London: British surgeons have claimed that chewing sugar-free gums can help bowel cancer patients get their digestive system back to normal faster after their operation.

Chewing gum has helped new mothers recovering from caesarean sections, as well as patients undergoing stomach surgery, who can suffer from painful cramps until digestion returns to normal, research has found.

Now, a team at the University College London Hospital is prescribing patients booked for bowel cancer surgery to bring supplies of sugar-free gum with them to be chewed three times a day, for an hour, after their operation.

Consultant colorectal surgeon Alastair Windsor said that the trial is part of a programme to find new ways to help patients recover from treatment.

He said that many patients undergoing many types of surgery likely to affect their digestive system could benefit from bringing gum to hospital but advised them to ask their own doctor first.

"One of the things that delay people recovering from surgery is that they get what is called an ileas where the bowel goes to sleep. It seems that chewing gum can stimulate the saliva, which starts enzyme production in the pancreas and that then stimulates gastro-intestinal activity," he was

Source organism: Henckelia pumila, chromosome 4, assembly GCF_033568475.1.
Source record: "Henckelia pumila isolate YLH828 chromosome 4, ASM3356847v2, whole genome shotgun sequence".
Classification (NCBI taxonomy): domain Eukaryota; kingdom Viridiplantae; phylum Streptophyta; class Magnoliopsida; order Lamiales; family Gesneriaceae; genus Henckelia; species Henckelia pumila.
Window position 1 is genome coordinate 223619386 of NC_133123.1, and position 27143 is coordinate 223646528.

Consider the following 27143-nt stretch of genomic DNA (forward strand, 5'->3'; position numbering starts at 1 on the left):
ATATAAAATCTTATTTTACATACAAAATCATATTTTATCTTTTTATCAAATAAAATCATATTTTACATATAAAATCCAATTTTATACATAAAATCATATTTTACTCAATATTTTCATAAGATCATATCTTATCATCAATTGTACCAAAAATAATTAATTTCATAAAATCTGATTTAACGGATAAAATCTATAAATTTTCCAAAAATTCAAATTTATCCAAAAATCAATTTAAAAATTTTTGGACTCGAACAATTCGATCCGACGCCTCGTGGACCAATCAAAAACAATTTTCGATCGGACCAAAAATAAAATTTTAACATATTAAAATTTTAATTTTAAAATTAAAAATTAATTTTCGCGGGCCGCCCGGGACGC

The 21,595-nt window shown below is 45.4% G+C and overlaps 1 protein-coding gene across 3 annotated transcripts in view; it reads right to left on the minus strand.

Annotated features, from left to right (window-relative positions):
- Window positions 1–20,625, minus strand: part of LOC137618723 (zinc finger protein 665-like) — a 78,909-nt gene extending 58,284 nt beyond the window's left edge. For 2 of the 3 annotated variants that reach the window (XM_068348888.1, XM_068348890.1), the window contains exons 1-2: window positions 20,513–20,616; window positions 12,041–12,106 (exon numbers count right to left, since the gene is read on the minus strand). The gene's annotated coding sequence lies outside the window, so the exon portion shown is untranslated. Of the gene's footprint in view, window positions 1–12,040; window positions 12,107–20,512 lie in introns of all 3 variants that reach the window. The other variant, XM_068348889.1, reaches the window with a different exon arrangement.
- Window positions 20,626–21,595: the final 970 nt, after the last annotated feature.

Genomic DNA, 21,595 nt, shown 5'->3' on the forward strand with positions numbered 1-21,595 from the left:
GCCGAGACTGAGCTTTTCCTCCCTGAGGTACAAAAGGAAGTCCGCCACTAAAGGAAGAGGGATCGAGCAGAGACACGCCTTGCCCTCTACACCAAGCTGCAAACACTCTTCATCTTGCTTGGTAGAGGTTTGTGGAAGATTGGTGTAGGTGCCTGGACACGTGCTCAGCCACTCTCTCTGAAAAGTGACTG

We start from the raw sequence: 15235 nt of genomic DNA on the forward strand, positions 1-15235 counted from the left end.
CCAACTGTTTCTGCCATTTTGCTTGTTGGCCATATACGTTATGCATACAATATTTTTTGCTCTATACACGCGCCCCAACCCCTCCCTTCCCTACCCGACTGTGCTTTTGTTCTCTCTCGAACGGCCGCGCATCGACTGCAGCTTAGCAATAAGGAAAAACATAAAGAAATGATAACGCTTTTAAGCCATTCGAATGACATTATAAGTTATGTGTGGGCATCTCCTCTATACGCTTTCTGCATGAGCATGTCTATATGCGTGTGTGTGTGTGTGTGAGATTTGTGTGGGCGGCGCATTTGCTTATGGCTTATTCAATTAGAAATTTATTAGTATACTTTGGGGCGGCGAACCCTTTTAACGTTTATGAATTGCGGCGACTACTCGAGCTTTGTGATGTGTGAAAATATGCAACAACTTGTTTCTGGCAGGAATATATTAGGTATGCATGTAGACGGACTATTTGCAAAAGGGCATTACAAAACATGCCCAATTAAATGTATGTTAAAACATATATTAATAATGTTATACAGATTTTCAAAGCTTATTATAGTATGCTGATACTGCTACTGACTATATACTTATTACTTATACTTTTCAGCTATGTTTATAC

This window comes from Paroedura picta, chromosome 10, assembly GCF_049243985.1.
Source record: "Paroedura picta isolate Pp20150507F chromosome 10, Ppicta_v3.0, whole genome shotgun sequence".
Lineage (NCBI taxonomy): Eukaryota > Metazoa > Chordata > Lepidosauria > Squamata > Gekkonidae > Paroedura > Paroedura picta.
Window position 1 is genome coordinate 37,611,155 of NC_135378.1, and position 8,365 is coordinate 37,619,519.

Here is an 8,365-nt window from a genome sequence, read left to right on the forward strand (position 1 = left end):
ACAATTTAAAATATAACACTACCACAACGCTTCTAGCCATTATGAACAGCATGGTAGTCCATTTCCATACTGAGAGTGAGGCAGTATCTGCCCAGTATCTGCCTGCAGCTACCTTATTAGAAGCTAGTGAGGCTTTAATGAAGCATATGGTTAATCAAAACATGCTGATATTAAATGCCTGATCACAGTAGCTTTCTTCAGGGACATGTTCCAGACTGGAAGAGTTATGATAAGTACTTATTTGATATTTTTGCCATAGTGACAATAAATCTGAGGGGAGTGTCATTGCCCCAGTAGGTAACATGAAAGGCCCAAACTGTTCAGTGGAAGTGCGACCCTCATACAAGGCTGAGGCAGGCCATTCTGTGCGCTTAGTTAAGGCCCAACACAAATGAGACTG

quoted by 'The Daily Telegraph' as saying.

The trial, which began six months ago, has yet to publish results but the surgeons said so far patients were responding well to it.

Dr Windsor said, "Patients seem to like it and in particular to like the fact they are doing something to aid the recovery. We don't yet know how far it is speeding up their recovery but there doesn't seem to be a downside to it."

The surgeon added, "If I was a patient going into hospital for surgery, I would say talk to your medical team first but from all the research done, it seems that chewing gum is something that can help patients and for most people, it is certainly unlikely to do any harm."

Different studies from across the world have shown faster recovery when patients are asked to chew gum but it is not known whether the act works as a placebo, improving patients' sense of well-being and reducing stress or whether the impact is physical.

(Agencies)